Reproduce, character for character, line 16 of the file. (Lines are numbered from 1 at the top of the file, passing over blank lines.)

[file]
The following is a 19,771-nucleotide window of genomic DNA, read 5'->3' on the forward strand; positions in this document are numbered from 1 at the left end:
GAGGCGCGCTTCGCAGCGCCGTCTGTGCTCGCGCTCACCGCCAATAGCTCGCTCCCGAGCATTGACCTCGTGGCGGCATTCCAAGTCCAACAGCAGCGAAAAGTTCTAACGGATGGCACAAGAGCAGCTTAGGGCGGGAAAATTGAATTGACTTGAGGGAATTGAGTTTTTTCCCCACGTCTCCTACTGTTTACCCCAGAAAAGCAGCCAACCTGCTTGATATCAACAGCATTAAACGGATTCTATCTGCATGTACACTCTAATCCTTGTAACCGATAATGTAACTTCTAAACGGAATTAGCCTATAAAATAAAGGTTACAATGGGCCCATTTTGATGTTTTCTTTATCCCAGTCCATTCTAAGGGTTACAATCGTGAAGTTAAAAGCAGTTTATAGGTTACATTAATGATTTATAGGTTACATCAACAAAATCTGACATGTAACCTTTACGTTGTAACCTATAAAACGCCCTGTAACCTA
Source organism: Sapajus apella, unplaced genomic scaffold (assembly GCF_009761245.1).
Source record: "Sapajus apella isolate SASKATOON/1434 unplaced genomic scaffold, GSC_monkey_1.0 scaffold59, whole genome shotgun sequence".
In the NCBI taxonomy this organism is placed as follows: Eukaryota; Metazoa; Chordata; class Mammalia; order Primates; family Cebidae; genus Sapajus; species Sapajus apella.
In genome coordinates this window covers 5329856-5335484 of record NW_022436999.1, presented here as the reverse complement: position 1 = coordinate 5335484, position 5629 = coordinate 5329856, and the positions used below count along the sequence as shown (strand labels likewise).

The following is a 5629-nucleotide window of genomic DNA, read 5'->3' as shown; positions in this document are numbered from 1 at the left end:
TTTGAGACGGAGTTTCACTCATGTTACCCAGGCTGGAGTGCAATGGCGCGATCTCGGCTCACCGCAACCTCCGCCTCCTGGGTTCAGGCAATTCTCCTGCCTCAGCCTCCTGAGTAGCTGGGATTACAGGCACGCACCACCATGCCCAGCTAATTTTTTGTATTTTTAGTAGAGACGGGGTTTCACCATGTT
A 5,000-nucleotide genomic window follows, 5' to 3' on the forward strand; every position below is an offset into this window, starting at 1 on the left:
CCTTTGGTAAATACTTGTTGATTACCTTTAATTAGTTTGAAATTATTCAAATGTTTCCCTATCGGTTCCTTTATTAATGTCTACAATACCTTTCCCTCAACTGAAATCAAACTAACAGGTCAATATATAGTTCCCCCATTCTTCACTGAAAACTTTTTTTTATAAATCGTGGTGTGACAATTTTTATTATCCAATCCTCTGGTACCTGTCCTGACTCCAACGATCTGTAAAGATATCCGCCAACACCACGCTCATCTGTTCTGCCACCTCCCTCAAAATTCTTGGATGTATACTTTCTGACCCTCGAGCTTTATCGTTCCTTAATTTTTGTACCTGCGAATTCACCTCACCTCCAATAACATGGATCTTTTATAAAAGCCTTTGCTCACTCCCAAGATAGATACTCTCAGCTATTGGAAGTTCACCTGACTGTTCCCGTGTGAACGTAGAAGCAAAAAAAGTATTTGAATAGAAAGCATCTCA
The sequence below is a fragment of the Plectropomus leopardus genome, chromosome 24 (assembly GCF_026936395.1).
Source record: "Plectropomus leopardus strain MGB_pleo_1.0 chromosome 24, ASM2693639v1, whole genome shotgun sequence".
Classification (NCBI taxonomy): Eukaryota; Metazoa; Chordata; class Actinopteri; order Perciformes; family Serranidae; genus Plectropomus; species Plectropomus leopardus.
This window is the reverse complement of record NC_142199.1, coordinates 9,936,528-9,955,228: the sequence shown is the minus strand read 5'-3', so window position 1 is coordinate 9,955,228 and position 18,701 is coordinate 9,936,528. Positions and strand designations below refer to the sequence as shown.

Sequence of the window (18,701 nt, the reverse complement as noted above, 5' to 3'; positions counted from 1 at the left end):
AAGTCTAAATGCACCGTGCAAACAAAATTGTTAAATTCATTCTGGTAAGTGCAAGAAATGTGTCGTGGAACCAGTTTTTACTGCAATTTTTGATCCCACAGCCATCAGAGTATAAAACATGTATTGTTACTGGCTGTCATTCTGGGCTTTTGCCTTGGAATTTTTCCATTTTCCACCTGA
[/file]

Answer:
AAGTCTAAATGCACCGTGCAAACAAAATTGTTAAATTCATTCTGGTAAGTGCAAGAAATGTGTCGTGGAACCAGTTTTTACTGCAATTTTTGATCCCACAGCCATCAGAGTATAAAACATGTATTGTTACTGGCTGTCATTCTGGGCTTTTGCCTTGGAATTTTTCCATTTTCCACCTGA